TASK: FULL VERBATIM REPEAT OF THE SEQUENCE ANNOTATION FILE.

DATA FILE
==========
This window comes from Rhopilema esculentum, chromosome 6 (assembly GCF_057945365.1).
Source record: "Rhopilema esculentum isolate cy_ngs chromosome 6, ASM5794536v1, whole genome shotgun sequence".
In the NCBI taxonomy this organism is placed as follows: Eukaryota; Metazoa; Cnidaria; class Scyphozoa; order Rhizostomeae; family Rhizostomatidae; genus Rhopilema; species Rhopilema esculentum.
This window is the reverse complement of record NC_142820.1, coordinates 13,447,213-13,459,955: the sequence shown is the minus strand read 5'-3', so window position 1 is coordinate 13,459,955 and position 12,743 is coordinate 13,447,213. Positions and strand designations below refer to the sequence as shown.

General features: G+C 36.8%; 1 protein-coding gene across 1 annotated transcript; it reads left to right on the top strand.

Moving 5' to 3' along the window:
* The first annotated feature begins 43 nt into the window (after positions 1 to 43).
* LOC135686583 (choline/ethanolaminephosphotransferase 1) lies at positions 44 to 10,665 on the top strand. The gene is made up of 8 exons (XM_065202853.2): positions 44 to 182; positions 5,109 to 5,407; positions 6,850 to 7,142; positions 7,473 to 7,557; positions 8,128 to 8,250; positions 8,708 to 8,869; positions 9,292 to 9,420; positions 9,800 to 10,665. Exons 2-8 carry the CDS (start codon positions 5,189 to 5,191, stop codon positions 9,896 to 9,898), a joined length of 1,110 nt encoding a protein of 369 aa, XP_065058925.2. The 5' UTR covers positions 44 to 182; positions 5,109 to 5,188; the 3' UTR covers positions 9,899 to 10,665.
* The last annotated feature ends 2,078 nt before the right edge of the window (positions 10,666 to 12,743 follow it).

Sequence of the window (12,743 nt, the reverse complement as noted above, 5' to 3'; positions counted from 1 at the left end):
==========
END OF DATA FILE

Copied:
This window comes from Rhopilema esculentum, chromosome 6 (assembly GCF_057945365.1).
Source record: "Rhopilema esculentum isolate cy_ngs chromosome 6, ASM5794536v1, whole genome shotgun sequence".
In the NCBI taxonomy this organism is placed as follows: Eukaryota; Metazoa; Cnidaria; class Scyphozoa; order Rhizostomeae; family Rhizostomatidae; genus Rhopilema; species Rhopilema esculentum.
This window is the reverse complement of record NC_142820.1, coordinates 13,447,213-13,459,955: the sequence shown is the minus strand read 5'-3', so window position 1 is coordinate 13,459,955 and position 12,743 is coordinate 13,447,213. Positions and strand designations below refer to the sequence as shown.

General features: G+C 36.8%; 1 protein-coding gene across 1 annotated transcript; it reads left to right on the top strand.

Moving 5' to 3' along the window:
* The first annotated feature begins 43 nt into the window (after positions 1 to 43).
* LOC135686583 (choline/ethanolaminephosphotransferase 1) lies at positions 44 to 10,665 on the top strand. The gene is made up of 8 exons (XM_065202853.2): positions 44 to 182; positions 5,109 to 5,407; positions 6,850 to 7,142; positions 7,473 to 7,557; positions 8,128 to 8,250; positions 8,708 to 8,869; positions 9,292 to 9,420; positions 9,800 to 10,665. Exons 2-8 carry the CDS (start codon positions 5,189 to 5,191, stop codon positions 9,896 to 9,898), a joined length of 1,110 nt encoding a protein of 369 aa, XP_065058925.2. The 5' UTR covers positions 44 to 182; positions 5,109 to 5,188; the 3' UTR covers positions 9,899 to 10,665.
* The last annotated feature ends 2,078 nt before the right edge of the window (positions 10,666 to 12,743 follow it).

Sequence of the window (12,743 nt, the reverse complement as noted above, 5' to 3'; positions counted from 1 at the left end):